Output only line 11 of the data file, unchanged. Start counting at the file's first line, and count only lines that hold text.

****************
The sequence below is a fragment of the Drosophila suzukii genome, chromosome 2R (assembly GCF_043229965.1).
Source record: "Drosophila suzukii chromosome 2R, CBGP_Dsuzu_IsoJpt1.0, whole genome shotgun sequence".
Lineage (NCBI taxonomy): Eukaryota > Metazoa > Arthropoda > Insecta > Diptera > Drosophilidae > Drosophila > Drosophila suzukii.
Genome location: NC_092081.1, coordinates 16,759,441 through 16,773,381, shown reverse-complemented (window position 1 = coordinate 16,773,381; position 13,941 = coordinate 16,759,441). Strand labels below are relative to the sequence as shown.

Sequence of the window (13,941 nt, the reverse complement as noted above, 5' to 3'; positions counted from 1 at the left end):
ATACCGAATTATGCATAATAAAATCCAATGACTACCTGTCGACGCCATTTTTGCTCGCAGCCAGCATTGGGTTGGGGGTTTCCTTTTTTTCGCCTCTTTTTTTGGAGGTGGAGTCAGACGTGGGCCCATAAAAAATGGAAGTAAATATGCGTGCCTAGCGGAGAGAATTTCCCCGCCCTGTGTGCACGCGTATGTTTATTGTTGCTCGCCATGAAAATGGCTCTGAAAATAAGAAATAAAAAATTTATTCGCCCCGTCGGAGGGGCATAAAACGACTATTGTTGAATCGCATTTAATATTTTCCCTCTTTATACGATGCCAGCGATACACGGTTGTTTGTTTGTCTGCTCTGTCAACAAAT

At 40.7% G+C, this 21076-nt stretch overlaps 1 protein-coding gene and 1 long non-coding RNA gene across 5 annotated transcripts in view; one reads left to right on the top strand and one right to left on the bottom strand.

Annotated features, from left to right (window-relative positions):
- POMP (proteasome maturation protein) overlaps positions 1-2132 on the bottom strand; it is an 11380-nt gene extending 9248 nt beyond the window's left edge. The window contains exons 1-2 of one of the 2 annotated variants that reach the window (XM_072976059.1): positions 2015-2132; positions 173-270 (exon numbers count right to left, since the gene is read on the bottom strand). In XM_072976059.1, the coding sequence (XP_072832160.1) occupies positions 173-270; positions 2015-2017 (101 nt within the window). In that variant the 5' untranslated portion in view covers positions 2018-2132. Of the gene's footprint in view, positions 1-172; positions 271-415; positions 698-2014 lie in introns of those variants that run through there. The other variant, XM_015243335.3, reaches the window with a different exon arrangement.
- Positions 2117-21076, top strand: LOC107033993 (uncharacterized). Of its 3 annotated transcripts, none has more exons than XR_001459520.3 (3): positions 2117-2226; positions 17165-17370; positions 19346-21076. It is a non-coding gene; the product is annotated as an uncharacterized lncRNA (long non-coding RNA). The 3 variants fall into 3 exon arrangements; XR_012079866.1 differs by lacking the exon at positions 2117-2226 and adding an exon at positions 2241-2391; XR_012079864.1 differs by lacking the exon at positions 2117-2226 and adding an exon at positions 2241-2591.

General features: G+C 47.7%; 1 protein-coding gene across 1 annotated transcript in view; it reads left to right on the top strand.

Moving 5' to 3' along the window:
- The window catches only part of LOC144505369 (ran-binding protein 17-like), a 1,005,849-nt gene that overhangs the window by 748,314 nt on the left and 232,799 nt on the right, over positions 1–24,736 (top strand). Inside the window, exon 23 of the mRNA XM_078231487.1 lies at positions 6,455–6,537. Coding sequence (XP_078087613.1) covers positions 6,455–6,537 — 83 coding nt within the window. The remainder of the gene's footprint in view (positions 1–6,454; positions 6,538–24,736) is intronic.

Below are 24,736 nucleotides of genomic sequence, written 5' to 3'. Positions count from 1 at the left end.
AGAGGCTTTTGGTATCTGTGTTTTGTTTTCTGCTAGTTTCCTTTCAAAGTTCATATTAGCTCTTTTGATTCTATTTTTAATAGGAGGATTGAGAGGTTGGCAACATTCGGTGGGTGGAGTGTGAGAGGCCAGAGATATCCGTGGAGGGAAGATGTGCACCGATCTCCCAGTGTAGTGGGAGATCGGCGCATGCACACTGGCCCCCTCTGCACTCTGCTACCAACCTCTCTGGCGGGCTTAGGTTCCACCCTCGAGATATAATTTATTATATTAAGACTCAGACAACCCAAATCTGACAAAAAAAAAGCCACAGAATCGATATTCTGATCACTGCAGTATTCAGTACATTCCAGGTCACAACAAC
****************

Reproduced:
General features: G+C 47.7%; 1 protein-coding gene across 1 annotated transcript in view; it reads left to right on the top strand.